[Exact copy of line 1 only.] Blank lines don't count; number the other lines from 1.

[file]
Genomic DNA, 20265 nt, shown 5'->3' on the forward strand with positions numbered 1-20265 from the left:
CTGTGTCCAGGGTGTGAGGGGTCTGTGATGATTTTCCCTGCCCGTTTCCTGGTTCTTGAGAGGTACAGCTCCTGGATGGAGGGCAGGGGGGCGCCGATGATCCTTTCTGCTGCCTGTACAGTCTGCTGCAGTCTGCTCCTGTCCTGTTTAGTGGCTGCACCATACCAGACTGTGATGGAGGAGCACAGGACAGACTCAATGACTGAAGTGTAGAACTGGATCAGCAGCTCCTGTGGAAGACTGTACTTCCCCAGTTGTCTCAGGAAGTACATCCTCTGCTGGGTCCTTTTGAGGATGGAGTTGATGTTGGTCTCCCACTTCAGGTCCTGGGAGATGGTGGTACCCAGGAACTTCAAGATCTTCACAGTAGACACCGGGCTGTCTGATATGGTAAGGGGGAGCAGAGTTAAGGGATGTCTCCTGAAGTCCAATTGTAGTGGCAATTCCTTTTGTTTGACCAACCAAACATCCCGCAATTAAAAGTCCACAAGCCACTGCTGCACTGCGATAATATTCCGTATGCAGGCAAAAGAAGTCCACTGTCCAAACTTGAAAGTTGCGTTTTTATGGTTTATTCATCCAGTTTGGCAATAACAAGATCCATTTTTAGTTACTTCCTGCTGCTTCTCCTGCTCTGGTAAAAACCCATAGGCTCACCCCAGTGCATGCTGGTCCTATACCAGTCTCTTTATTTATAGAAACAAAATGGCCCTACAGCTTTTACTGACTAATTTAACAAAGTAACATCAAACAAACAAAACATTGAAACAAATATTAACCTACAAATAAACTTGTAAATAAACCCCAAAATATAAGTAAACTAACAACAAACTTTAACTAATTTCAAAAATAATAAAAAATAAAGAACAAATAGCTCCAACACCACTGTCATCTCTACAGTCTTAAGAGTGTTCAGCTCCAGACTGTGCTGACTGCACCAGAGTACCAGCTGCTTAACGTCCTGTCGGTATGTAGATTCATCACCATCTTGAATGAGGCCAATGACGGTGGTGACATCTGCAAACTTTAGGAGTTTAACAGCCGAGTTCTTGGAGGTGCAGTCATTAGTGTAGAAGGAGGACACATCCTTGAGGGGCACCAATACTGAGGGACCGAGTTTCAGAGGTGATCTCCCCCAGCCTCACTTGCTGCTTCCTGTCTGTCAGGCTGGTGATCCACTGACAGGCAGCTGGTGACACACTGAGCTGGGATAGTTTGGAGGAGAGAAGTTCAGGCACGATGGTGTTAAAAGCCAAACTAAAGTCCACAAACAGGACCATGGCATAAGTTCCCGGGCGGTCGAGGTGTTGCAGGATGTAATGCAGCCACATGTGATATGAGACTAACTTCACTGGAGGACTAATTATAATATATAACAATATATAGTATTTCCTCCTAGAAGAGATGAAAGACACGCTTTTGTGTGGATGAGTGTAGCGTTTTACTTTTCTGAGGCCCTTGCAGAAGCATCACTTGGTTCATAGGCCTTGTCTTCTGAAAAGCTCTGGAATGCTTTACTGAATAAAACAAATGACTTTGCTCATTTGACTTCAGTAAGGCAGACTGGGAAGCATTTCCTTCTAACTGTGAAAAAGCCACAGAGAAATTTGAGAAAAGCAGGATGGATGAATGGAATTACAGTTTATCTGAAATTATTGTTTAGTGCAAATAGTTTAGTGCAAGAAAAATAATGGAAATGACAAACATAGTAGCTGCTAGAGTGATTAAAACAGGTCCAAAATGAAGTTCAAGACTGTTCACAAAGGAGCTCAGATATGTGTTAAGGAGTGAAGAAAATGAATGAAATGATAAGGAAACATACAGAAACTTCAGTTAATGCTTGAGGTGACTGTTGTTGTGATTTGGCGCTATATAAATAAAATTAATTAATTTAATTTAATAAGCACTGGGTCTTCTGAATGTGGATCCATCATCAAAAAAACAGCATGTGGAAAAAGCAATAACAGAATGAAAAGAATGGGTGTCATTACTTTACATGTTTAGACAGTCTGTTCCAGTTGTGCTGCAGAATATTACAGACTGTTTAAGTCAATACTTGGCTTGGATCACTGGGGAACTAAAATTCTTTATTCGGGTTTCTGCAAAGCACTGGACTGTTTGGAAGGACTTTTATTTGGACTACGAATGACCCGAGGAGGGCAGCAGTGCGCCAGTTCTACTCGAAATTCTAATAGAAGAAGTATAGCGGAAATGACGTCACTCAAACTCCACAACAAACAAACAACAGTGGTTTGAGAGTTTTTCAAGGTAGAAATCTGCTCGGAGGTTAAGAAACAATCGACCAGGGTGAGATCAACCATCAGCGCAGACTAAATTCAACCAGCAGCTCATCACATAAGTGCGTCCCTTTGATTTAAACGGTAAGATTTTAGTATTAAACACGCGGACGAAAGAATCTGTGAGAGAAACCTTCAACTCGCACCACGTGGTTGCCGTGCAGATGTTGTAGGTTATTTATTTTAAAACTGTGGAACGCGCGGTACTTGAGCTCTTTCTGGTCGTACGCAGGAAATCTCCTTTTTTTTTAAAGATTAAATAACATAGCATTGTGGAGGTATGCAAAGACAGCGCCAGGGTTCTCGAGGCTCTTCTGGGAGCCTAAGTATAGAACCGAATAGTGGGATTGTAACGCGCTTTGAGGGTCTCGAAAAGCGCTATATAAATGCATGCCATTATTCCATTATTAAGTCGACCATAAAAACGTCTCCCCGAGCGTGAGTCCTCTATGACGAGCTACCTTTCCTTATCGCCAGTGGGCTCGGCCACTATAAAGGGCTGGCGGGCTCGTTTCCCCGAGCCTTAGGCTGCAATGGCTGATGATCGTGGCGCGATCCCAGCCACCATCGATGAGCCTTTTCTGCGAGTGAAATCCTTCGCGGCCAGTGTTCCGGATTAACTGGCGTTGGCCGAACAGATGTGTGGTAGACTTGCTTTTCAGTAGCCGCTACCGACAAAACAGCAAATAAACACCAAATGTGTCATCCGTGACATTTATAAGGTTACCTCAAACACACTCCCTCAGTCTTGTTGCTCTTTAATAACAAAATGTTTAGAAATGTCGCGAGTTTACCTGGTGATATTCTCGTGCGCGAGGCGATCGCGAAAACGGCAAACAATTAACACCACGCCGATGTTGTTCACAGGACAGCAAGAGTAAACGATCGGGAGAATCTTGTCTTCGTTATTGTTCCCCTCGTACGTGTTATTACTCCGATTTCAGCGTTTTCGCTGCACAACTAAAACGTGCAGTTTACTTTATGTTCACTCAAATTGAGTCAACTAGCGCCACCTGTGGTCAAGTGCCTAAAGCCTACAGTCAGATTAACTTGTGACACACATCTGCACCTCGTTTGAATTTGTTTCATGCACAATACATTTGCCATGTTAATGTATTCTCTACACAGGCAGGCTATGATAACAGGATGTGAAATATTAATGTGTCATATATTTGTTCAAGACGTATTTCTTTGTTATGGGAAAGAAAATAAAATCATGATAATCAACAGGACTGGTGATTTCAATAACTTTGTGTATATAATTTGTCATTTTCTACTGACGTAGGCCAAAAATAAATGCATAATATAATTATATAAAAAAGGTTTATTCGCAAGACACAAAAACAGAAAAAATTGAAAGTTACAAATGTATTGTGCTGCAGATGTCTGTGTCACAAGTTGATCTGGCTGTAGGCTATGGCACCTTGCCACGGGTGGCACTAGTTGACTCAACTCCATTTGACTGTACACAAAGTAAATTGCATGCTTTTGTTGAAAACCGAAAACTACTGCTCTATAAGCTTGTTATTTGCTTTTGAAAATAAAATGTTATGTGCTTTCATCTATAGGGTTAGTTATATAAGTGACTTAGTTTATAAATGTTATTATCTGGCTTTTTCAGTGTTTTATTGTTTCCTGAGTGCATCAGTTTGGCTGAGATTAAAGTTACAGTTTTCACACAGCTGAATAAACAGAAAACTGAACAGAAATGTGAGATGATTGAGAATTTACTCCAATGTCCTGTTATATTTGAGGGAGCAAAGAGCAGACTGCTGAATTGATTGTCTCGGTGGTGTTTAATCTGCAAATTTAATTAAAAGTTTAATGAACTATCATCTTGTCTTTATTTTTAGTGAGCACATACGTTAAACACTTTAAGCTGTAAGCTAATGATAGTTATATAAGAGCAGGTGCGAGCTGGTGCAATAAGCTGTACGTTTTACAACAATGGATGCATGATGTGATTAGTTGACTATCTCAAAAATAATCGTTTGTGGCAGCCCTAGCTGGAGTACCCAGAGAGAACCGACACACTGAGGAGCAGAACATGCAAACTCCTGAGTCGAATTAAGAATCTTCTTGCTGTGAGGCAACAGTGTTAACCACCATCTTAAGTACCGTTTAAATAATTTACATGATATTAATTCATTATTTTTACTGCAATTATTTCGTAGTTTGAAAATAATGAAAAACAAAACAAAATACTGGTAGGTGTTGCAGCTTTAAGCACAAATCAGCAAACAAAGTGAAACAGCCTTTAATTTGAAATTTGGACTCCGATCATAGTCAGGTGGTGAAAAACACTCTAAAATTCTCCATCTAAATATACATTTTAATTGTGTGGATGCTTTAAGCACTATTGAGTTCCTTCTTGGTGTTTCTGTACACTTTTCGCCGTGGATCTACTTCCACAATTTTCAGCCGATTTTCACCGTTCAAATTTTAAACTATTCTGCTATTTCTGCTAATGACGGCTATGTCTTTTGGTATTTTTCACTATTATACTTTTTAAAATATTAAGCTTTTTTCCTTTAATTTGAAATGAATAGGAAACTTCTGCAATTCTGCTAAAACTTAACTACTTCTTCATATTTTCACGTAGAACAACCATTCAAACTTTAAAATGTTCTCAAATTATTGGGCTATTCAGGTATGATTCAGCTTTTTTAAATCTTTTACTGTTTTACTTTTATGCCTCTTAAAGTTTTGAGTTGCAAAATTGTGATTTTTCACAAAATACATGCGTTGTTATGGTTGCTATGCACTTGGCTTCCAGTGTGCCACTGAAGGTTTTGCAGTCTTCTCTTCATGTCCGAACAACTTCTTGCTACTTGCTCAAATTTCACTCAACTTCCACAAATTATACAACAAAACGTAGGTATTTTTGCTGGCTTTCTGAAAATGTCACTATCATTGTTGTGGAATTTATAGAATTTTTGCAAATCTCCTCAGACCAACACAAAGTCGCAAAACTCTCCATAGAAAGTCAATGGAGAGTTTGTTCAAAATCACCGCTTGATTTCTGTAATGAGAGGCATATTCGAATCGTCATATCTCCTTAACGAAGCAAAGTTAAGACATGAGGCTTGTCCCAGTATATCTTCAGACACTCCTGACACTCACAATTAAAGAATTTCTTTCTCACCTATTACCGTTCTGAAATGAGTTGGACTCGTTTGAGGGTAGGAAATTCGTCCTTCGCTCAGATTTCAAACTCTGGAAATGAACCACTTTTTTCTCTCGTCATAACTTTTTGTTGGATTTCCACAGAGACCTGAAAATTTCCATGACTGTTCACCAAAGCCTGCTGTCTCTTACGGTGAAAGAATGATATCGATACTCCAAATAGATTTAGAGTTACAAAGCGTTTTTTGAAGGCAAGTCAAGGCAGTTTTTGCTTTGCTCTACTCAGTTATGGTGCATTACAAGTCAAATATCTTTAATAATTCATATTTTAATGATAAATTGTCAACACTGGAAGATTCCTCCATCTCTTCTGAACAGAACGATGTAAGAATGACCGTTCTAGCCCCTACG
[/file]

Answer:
Genomic DNA, 20265 nt, shown 5'->3' on the forward strand with positions numbered 1-20265 from the left: